This is another one of those articles of faith that no amount of factual refutation will dispel. But new studies show "high" state tax rates don't drive away wealthy residents. Oh, there are the occasional greedheads who'll flee to Florida or Texas from Arkansas for a time to shelter some windfall profit-taking on capital gains, though after the state tax is deducted from federal obligations it's only about a 3 percent lick
"Taxes [have] essentially no impact on causing people to leave a state," says Jeff Thompson, of the Political Economy Research Institute at the University of Massachusetts, Amherst.
In a study tracking 18 years of migration between states in New England, Thompson found that people mostly move for job-related reasons. They go where the jobs are, regardless of whether it's low-tax New Hampshire or higher-tax Maine.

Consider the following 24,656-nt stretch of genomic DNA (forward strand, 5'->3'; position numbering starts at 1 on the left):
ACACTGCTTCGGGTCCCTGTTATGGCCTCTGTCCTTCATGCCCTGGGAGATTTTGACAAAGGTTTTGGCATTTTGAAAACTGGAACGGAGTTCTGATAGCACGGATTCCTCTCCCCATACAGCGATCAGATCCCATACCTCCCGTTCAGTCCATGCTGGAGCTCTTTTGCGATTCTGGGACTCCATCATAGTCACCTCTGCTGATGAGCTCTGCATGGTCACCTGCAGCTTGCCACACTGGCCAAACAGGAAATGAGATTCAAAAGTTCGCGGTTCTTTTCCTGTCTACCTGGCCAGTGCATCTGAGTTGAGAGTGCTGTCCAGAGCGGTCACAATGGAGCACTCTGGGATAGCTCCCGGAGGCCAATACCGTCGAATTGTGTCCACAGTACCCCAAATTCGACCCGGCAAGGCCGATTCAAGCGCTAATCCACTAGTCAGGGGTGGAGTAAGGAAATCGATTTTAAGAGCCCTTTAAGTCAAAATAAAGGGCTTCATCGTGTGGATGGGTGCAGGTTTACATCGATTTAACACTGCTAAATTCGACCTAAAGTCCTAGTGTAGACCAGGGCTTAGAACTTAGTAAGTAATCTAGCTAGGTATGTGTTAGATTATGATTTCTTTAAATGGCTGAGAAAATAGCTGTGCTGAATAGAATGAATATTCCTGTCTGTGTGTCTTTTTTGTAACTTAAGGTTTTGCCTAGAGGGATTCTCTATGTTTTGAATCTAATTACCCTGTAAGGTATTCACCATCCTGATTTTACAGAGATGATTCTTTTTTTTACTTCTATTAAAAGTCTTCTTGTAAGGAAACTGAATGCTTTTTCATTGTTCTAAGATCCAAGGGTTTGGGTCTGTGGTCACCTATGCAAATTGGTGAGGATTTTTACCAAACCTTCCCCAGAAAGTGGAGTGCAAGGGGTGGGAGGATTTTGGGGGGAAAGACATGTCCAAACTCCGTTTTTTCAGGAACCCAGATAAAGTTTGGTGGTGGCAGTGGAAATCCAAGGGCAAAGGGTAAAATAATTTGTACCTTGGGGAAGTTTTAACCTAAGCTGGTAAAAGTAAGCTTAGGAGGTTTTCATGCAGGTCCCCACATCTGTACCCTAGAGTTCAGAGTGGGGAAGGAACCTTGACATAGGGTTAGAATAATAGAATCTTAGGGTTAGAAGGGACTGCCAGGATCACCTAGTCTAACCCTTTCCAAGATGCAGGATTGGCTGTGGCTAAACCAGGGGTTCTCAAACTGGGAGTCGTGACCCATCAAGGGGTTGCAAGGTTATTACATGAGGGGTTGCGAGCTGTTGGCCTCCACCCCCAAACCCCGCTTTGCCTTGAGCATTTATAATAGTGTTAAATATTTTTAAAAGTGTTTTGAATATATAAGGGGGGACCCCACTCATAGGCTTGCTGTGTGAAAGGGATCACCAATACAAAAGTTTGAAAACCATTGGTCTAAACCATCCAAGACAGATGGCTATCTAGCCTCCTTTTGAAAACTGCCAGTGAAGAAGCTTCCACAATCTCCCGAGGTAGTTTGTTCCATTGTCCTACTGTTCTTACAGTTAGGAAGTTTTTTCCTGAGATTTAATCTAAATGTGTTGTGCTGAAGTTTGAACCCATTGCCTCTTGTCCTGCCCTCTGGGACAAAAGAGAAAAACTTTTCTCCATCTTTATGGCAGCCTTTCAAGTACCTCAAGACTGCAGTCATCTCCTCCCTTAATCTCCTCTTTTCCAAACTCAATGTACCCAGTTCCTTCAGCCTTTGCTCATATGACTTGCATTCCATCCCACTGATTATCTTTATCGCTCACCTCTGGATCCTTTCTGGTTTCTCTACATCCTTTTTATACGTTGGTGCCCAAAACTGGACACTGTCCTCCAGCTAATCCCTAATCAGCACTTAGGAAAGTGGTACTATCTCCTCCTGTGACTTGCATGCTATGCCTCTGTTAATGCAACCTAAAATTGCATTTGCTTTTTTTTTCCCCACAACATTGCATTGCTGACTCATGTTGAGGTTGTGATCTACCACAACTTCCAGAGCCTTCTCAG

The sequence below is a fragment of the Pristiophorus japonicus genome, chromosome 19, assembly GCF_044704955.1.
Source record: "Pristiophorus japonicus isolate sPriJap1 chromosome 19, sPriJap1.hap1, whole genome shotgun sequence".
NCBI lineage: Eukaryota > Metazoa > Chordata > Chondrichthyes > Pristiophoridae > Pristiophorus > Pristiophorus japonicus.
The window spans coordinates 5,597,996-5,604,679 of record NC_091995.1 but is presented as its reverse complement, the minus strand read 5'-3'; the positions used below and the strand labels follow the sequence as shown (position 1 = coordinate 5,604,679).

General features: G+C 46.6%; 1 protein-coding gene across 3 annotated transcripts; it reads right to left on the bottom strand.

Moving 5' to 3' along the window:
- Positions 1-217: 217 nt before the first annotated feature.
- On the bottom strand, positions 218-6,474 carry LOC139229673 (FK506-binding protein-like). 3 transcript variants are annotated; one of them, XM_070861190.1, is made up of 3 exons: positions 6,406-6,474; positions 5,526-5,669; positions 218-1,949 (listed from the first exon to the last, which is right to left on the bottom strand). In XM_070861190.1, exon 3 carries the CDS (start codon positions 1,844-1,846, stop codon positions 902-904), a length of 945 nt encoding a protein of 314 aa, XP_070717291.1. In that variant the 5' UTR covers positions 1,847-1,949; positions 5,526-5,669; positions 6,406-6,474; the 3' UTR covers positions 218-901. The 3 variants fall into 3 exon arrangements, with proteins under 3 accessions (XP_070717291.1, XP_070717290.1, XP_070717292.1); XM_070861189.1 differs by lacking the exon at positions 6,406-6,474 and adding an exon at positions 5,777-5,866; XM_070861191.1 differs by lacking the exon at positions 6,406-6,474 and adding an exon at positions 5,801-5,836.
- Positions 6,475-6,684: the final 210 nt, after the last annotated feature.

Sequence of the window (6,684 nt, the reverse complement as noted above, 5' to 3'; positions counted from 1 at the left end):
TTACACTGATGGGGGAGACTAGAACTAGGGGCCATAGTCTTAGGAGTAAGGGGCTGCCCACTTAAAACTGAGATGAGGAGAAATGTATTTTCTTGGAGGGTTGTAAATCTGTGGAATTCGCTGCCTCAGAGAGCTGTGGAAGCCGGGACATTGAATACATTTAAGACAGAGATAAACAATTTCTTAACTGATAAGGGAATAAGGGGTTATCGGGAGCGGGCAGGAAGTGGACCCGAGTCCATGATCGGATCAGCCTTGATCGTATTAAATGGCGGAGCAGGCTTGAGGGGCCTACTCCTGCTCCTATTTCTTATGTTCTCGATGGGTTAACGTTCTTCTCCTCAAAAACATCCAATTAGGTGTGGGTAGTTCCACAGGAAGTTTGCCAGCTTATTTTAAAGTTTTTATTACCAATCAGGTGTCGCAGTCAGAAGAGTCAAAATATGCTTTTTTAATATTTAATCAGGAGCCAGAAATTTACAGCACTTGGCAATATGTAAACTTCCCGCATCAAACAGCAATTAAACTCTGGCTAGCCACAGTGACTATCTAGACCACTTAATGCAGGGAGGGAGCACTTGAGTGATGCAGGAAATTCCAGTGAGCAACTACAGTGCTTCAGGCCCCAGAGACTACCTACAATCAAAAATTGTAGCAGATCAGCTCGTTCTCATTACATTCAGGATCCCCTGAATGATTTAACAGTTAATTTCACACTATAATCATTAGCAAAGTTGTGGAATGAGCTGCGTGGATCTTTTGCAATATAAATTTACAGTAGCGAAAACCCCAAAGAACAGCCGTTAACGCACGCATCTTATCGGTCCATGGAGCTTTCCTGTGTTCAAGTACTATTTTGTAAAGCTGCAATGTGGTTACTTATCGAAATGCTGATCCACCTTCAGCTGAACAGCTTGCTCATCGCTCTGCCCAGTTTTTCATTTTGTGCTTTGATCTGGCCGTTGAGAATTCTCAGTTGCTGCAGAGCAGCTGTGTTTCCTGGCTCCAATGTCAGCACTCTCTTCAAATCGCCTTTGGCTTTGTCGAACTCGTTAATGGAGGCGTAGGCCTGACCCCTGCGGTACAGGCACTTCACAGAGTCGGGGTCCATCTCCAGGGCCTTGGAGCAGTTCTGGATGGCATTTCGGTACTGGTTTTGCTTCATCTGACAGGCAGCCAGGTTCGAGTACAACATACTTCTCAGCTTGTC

"If you're living in a state and your tax bill goes up by a thousand or two thousand dollars," he says, "that ... pales in comparison to what it would cost you to actually move. And it might not be worth it to have to be farther away from your job, farther away from your friends."
And Thompson says the stickiness of where you live is just as strong for those with higher incomes. In fact, they often have bigger houses, and businesses they can't move, and more ties to a community.